Dr. Wolfgang Baehr & Collaborators Discover Vital Relationship between Thyroid Hormones and Macular Degeneration

Feb 19, 2014 1:00 AM

Baehr In Lab

The University of Utah’s John A. Moran Eye Center announced today that Wolfgang B. Baehr, PhD—Professor of Ophthalmology, Adjunct Professor of Biology and Neurobiology and Anatomy—and a team of six researchers from the University of Oklahoma Health Sciences Center, and researchers from the National Eye Institute (NEI) have discovered a link between lower levels of thyroid hormones and reduced damage to photoreceptor cone cells in mouse models with retinal degeneration. Age-related macular degeneration and other retinal diseases are the result of damage to cone cells in the eyes.

The study, titled “Suppressing thyroid hormone signaling preserves cone photoreceptors in mouse models of retinal degeneration” is featured in the Proceedings of the National Academy of Sciences, one of the world's most-cited multidisciplinary scientific publications. Photoreceptor cells, found in the back of the eye, (the retina), are made up of rods and cones that respond to light, colors and shapes. They are necessary for human sight. In many retinal diseases, including age-related macular degeneration, vision loss occurs because the cone cells degenerate. Unfortunately, there is currently no cure available for macular degeneration.

Thyroid hormones are essential to proper development and differentiation of all cells in the human body. The process of producing thyroid hormones and delivering them to theretina through the bloodstream is called thyroid hormone signaling. In previous studies, researchers discovered that excess thyroid hormone signaling caused cones to degenerate and die. Dr. Baehr, together with the Oklahoma and NEI researchers, discovered that when thyroid hormone signaling was reduced in mouse models, cones were preserved and the retina did not degenerate in mouse models with retinal degeneration.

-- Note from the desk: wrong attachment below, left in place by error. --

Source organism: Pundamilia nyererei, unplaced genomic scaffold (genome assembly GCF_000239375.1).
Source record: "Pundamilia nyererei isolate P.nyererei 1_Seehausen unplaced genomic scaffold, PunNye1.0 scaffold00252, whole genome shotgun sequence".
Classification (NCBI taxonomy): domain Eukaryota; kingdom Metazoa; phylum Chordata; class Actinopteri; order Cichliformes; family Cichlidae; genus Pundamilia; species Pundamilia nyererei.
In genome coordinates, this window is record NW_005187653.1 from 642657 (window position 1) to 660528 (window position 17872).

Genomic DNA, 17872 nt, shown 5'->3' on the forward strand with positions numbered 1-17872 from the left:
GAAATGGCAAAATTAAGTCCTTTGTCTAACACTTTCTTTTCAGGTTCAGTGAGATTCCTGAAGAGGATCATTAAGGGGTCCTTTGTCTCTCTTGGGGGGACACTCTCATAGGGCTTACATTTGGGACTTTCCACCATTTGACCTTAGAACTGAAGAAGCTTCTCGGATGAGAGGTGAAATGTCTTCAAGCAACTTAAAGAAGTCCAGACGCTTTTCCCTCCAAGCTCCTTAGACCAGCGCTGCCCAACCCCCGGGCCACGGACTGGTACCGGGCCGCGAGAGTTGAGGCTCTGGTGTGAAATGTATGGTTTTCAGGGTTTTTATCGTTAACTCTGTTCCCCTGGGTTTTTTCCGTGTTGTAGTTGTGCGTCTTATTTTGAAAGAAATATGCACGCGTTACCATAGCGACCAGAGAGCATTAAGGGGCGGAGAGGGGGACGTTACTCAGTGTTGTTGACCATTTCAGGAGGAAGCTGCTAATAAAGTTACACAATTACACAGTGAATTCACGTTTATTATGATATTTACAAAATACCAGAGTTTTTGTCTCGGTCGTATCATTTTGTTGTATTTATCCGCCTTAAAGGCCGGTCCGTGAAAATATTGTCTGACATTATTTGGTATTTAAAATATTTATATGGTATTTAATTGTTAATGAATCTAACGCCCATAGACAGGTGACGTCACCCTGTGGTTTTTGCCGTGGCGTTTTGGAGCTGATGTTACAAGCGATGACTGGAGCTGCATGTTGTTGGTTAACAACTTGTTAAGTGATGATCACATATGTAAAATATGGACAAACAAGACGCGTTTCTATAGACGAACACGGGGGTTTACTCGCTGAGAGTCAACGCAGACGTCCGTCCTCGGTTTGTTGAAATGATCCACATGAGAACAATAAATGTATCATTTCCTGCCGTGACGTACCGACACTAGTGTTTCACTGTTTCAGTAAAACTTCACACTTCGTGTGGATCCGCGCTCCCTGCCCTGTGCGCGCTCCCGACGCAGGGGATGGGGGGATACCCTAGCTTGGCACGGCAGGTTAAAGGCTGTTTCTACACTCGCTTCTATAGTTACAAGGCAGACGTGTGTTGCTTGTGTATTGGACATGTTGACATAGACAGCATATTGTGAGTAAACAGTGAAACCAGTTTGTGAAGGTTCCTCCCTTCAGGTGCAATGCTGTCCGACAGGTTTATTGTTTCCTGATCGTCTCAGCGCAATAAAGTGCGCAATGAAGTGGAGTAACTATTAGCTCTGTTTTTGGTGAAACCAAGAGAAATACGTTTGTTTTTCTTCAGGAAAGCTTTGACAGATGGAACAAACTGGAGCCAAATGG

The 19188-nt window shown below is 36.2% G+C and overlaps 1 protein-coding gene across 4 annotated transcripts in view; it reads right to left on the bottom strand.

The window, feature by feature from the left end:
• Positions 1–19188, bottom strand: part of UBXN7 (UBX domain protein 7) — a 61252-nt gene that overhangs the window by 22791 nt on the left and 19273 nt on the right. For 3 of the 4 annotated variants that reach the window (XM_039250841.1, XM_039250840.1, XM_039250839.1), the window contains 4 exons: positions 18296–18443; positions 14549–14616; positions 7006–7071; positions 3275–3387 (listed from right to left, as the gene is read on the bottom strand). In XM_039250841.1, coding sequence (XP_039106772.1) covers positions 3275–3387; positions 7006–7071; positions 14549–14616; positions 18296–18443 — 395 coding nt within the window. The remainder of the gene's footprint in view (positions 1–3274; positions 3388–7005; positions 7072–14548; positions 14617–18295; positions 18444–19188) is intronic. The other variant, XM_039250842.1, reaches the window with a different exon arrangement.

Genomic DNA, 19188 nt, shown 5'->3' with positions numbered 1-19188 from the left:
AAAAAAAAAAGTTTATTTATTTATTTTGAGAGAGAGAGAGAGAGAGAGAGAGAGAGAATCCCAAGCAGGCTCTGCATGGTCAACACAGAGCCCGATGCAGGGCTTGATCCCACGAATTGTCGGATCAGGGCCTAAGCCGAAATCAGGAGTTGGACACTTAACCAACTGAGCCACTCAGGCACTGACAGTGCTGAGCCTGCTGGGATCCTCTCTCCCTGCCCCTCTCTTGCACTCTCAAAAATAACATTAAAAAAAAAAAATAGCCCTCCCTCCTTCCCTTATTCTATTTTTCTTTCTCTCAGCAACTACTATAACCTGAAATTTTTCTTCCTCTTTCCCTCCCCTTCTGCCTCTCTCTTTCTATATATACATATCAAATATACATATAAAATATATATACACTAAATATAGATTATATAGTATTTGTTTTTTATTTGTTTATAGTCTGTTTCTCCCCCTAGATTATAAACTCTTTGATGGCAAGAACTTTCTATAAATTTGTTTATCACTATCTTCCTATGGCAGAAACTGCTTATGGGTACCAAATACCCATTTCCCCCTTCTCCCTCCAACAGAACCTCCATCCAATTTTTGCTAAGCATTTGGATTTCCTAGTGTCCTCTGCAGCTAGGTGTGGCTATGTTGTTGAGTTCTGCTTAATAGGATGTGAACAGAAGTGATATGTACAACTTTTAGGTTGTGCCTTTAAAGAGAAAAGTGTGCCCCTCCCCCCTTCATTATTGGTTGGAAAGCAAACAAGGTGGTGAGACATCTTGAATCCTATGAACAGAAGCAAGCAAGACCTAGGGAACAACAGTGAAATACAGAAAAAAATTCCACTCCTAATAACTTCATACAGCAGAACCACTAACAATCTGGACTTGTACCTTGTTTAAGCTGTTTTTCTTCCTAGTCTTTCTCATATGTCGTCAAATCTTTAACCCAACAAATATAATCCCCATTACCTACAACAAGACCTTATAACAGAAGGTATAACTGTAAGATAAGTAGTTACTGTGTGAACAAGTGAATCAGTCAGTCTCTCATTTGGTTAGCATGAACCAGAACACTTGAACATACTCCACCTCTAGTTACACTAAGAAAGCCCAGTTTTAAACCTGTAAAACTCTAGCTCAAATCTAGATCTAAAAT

What is the potential significance for patient care? This discovery may one day provide doctors with an additional approach to the management of patients with retinal degeneration. “This is a great honor for me and the Moran Eye Center,” Baehr said. “Working with such talented researchers will further our understanding of photoreceptor
signaling and disease progression. We hope to discover ways to sustain cone viability in the eyes of individuals with macular degeneration and other retinal diseases.”

In addition to Baehr, the study was co-authored by Hongwei Ma, Arjun Thapa, Xi-Quin Ding, and Lynsie Morris of the University of Oklahoma Heath Sciences Center; and T. Michael Redmond of the Laboratory of Retinal Cell and Molecular Biology at the National Eye Institute. The research was supported by generous grants from the National Eye Institute, the National Center for Research Resources and the Oklahoma Center for the Advancement of Science and Technology.

“Dr. Baehr has received international respect and acclaim, making him an indispensable asset to our team,” said Dr. Randall J Olson, Moran Eye Center CEO and Chair, Department of Ophthalmology and Visual Sciences, University of Utah Health Care. “Being published in Proceedings of the National Academy of Sciences is an accomplishment in itself, but more importantly, he and the other researchers have hypothesized and then discovered promising results that someday could be a crucial link in treating diseases of the retina.”

About Wolfgang Baehr, PhD 
Dr. Baehr is the Ralph and Mary Tuck Professor of Ophthalmology and Visual Sciences, Moran Eye Center, with adjunct appointments in Neurobiology and Anatomy and Biology. Dr. Baehr received the prestigious ALCON Award in 2013 and will receive the Proctor Medal at the 2014 annual meeting of the Association for Research in Vision & Ophthalmology (ARVO) Conference. Moran CEO, Dr. Randall J Olson said this about Dr. Baehr receiving the Proctor Medal: “This award is the oldest and most prestigious recognition of visual research in the country. It is fitting that Dr. Baehr is being honored for his contributions toward improving our understanding of retinal disease. His work has far-reaching impacts for bettering the visual health of people around the world.”